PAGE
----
Nuclear Power Investment To Shift To Renewables .. And Coal

Panel Image: BigStock

The fallout from the nuclear crisis in Fukushima Japan is more than just radioactive – it’s effects are extending into politics and future nuclear investment.
While Japan struggles with the tsunami disaster and nuclear reactor crisis that occurred in mid-March, the toll on the nuclear industry has extended far beyond the nation’s borders.
In the German state of Baden-Wuerttemberg, the conservative party has had its 58 year reign ended as a direct result of Japan’s nuclear crisis, with a Green lead alliance winning a majority. 
While a solar power stronghold, Germany also has a substantial heavily subsidised nuclear industry; one that not only costs taxpayers billions, but causes many citizens of the country other concerns. The level of disquiet was demonstrated by a 250,000 strong turnout on the weekend protesting against nuclear power.
The crisis will have an impact on future investment in nuclear power around the world too – but it will be a double edged sword.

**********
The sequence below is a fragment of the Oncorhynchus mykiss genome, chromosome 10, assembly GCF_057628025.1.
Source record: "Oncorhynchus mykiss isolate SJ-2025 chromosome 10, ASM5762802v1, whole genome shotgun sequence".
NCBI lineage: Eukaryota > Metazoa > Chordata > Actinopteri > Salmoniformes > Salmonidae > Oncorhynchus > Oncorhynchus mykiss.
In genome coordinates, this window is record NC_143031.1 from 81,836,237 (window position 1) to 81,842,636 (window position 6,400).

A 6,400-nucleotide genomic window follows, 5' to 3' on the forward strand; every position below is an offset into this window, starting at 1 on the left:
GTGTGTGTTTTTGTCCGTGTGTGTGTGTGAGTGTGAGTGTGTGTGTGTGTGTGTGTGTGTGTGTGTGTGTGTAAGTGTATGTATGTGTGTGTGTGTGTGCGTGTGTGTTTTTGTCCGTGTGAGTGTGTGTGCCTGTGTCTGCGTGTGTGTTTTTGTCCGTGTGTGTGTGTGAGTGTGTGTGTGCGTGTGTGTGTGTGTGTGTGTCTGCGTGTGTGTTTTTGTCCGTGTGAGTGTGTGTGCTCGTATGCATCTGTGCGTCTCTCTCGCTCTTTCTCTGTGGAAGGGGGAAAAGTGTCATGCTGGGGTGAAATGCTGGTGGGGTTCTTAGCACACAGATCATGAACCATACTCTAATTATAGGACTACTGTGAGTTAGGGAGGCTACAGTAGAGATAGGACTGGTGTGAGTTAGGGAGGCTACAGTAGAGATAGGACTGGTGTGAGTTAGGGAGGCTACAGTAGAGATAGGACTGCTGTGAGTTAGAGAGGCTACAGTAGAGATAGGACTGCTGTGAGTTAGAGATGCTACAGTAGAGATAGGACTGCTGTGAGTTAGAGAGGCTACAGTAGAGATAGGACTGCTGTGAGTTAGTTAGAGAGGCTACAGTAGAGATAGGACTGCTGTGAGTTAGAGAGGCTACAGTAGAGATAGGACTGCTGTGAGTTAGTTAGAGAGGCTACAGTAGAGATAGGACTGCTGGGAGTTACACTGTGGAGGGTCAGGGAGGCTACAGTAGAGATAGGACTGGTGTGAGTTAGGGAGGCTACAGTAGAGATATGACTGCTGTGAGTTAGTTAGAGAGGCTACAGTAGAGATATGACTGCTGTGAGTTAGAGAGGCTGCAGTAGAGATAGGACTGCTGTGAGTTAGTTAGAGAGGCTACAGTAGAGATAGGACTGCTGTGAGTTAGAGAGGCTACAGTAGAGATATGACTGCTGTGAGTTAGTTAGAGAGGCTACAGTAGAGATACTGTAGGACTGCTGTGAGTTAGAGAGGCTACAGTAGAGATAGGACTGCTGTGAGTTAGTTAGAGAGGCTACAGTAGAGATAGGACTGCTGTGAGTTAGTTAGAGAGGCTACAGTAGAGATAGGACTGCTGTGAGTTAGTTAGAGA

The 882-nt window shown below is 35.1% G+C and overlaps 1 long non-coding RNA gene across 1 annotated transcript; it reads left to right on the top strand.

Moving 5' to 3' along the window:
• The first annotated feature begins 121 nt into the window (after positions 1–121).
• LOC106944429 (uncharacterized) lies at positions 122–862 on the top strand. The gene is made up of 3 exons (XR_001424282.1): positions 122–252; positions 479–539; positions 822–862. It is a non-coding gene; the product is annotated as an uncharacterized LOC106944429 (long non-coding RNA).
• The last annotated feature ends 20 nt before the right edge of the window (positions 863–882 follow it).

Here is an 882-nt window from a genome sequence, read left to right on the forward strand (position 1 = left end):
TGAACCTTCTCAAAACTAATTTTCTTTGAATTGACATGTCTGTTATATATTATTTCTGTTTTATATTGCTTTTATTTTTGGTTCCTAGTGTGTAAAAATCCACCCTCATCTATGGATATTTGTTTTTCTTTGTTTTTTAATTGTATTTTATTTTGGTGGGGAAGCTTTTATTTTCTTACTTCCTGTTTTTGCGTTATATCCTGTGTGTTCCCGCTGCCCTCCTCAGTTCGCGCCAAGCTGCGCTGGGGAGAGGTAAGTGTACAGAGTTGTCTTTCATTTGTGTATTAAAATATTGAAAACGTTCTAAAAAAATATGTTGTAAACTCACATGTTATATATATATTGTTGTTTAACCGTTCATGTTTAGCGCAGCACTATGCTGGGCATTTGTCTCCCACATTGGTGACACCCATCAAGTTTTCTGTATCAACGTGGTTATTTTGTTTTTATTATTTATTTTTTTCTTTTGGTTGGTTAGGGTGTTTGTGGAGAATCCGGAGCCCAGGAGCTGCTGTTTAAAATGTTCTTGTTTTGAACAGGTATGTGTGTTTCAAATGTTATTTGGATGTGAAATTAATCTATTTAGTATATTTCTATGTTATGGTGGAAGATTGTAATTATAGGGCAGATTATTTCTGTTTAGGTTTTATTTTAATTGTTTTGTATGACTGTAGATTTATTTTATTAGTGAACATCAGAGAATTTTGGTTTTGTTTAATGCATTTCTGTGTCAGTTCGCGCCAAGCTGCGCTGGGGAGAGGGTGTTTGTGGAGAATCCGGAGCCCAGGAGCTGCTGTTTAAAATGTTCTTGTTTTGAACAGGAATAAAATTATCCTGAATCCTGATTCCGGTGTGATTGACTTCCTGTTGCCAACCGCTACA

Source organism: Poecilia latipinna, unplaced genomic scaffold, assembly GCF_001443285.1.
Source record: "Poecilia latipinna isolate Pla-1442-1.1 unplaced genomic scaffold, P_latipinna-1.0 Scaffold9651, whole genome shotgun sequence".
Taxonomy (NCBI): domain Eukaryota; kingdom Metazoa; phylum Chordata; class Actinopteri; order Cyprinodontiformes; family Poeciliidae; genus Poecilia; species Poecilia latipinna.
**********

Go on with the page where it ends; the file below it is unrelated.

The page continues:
According to a forecast from U.S. market research company McIlvaine,  as a direct result of the incident in Japan, $200 billion in investment will be shifted from nuclear energy to other areas in the next five years. Wind energy investment will rise by $40 billion and solar power by $20 billion.
However, investment in coal-fired boilers will rise by $100 billion and longer term, the biggest shift will be from nuclear to coal. McIlvaine says China is both a major coal producer and the largest potential investor in nuclear power plants. India will also be influenced to put more emphasis on coal, even given its National Solar Mission focus. 
McIlvaine doesn’t foresee a huge shift to gas-fired power as since the price of oil is expected to increase, gas will follow suit due to the demand for gas-to-liquid products and be too expensive as primary fuel for electricity generation.